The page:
McGuire tried to gain recognition from the Greek Orthodox Ecumenical Patriarch of Constantinople. In December 1921, three months after his consecration, McGuire, through the intercession of Eastern Orthodox prelates, was granted an audience with Patriarch Meletios while the latter was on a visit to New York City. The Patriarch was interested in the origins and dogma of the AOC. He accepted the Jacobite episcopal source as legitimate but was concerned over its monophysite dogma. McGuire apparently had no difficulty in satisfying the Patriarch. Meletios also was concerned with Western Christian influences in dogma that might have permeated the AOC, especially on the question of the nature of the Trinity. (Both Roman Catholicism and Anglicanism adhere to the belief that the Holy Spirit proceeds from both the Father and Son, while Orthodoxy holds procession only from the Father). Here too McGuire appears to have satisfied the Patriarch.

Areas of agreement between Greek Orthodoxy and the AOC included common acceptance of the dogmatic decisions of the seven Ecumenical Councils, the seven Sacraments, the original form of the Nicene Creed, the concept of transubstantiation, the declaration of the Virgin Mary as Mother of God (God-bearer or Theotokos in Greek Orthodoxy), justification by both faith and good works, and the rejection of predestination, a Protestant Calvinist belief. McGuire claimed that the Patriarch accepted the AOC as an Orthodox Church but would not afford it communion with Eastern Orthodoxy until it demonstrated stability and growth.[7]

In 1924 Meletios and his successor, Gregorios VII, requested more information and received copies of the AOC's Divine Liturgy, canons, constitution and Declaration of Faith. The AOC never gained the desired recognition from a major Eastern Orthodox Church. Orthodoxy does recognize different rites, but its leaders may have rejected the apparent eclectic nature of the AOC's liturgy and services. At the church's inception, the liturgy was described as a mixture of Roman Catholicism, Anglicanism and Orthodoxy. The chief service was the Mass; minor and major orders were conferred through the Catholic Pontifical; and the official hymnal was the Anglican Hymns Ancient and Modern. The AOC was essentially High Anglican and it was Orthodox only to the extent that its leader had the title of Patriarch, that the original form of the Nicene Creed had been adopted, and that its episcopal source was in an Oriental Orthodox Church.[7]

AOC consolidation and growth 1924-1934[edit]

In 1924, the newly organized conclave of AOC unanimously elected McGuire as archbishop of the church. During the remaining decade of his life, McGuire built the AOC into a thriving international church. Branches were eventually established in Miami, Chicago, Harlem (New York), Boston, and Cambridge, Massachusetts of the US, Canada, Barbados, Cuba, South Africa, Uganda, Kenya, and elsewhere. The official organ of AOC, The Negro Churchman, was an effective link for the far-flung organization, with McGuire as its editor.[1] Endich Theological Seminary was founded shortly thereafter,[9] as well as an Order of Deaconesses.[5]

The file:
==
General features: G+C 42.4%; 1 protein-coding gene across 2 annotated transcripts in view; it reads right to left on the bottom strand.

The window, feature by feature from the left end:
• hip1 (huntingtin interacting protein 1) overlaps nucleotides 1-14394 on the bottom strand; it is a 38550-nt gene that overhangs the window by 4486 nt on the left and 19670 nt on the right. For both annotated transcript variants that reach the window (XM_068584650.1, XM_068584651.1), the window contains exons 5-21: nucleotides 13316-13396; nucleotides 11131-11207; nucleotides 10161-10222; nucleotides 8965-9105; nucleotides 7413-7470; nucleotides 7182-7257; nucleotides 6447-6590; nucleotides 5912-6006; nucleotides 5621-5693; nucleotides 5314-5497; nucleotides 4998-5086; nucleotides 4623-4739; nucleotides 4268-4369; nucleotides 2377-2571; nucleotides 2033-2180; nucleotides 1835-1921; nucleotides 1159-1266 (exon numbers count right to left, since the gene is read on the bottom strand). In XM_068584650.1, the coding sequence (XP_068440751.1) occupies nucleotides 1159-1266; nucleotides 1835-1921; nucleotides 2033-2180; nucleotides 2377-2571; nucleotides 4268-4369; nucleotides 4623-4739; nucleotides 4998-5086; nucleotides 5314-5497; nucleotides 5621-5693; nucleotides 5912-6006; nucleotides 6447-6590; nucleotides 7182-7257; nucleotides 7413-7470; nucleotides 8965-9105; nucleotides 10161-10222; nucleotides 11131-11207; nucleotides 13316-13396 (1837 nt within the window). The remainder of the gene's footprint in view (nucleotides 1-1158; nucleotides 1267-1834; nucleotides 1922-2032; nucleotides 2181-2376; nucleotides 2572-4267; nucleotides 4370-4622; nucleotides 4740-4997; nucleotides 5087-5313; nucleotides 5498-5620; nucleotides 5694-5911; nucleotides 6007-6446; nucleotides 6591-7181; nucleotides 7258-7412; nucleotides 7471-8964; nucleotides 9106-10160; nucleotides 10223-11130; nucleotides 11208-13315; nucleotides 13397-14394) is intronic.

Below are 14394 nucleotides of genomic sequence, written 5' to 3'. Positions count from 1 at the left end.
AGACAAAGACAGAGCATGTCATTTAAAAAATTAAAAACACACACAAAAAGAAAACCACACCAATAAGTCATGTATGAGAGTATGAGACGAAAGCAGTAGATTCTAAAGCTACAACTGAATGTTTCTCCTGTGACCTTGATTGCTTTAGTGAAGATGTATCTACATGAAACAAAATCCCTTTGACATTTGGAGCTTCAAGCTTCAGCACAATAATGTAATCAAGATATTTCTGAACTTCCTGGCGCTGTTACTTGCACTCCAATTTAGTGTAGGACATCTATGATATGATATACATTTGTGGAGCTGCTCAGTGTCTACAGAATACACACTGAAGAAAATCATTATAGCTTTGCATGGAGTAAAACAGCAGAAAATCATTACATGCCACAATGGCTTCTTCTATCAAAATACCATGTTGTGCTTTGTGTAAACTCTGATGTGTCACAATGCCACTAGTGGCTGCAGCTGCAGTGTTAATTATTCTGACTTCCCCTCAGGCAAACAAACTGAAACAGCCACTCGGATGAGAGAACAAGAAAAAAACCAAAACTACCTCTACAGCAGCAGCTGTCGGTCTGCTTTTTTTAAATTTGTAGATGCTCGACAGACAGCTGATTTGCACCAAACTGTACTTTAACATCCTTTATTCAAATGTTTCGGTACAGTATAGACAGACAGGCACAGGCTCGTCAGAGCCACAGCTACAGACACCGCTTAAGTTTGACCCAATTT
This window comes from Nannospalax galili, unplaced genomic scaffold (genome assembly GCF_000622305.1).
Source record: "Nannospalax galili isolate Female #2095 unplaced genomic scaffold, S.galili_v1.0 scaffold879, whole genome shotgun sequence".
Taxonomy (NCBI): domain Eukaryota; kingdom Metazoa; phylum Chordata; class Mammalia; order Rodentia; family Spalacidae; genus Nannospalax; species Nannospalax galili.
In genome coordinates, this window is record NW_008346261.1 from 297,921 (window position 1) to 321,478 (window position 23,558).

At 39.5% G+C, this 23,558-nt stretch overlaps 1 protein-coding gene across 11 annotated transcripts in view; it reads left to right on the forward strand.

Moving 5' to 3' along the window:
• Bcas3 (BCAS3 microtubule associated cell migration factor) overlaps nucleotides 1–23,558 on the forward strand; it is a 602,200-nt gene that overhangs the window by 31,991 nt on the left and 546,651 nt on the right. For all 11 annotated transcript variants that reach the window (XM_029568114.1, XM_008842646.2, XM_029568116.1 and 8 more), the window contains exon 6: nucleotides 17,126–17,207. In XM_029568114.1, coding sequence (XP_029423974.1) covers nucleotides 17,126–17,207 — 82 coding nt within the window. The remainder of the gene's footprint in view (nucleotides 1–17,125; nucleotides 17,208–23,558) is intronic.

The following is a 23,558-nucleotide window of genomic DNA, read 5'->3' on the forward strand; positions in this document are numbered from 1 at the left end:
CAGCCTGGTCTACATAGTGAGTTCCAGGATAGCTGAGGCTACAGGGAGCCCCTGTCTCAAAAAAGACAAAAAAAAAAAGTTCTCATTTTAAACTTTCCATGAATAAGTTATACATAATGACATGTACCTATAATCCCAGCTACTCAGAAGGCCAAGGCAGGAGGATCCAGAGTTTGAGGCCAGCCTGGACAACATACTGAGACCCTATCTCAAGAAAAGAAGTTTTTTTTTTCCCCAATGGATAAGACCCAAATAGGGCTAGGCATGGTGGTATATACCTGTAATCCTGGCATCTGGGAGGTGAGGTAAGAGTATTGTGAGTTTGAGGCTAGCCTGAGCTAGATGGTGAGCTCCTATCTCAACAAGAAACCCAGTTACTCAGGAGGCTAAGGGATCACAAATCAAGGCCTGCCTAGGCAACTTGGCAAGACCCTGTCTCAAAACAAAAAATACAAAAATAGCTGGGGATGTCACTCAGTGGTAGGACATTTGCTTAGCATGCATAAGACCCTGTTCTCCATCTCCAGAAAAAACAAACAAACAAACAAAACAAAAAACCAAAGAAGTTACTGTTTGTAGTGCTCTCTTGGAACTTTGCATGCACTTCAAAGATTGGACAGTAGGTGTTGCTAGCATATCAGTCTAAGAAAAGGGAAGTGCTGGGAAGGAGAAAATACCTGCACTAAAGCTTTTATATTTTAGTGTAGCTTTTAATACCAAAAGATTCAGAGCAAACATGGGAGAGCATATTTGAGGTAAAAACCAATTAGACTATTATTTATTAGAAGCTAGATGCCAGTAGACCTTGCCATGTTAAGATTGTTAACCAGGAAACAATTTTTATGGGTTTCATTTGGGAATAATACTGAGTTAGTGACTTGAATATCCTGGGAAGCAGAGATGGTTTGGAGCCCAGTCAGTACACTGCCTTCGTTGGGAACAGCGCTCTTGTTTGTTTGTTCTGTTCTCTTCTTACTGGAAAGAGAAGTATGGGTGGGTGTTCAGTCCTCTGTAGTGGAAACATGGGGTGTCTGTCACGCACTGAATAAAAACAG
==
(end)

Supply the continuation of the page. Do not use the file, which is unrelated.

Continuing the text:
In 1925 McGuire founded an AOC parish in West Palm Beach, Florida.[5] Two years after that, he consecrated Daniel William Alexander, an African clergyman, as Metropolitan Archbishop for South Africa and central and southern Africa. At the same time McGuire was elected Patriarch of the denomination with the title Alexander I. The church spread to Uganda as well, where it grew to about 10,000 members.[5]

On November 8, 1931 McGuire dedicated Holy Cross Pro-Cathedral in Harlem (New York).[5] His church maintained its greatest strength in NYC.

Death[edit]

McGuire died 10 November 1934. He is buried in Woodlawn Cemetery in the Bronx, New York City. He was survived by his wife, Ada Robert McGuire (also a native of Antigua), and one daughter.[5]

At the time of his death in 1934, the African Orthodox Church claimed over 30,000 members, fifty clergy, and thirty churches located on three continents: North America, South America and Africa.[note 2]

George Alexander McGuire was canonized by the African Orthodox Church on 31 July 1983 and is a saint of that church.

Historical perspective[edit]

The movement for ecclesiastical independence started by McGuire in 1921 can be viewed from two perspectives.

First, it was an expression of Black cultural independence in the United States and Africa. It was an effort to promote widespread religious unity under Black leadership. The AOC's inclusion within the apostolic succession was intended to give it legitimacy both within the Black community and larger Christian world. McGuire did not achieve the growth in his church that he hoped for. While it did increase in size during its first decade, this was primarily through his forceful personality rather than attraction to its principle of apostolic succession. After McGuire's death, the AOC splintered and weakened. In South Africa there was growth, but not at the rate anticipated by Daniel William Alexander. He did plant new AOC churches in Uganda and Kenya, where they are now under the administrative umbrella of the Orthodox Patriarchate of Alexandria.[7]

Second, in its attempt to bring together Blacks of the diaspora and Africa into a common movement, the AOC was a manifestation of Pan-Africanism of the period. Spiritual and emotional needs left unattended in their respective countries, propelled Blacks in the United States and South Africa to affiliate and assert their autonomy in an area where the White establishments saw no threat. Discrimination, racism and second-class citizenship engendered this effort at ecclesiastical independence and racial cooperation on both sides of the Atlantic.[7]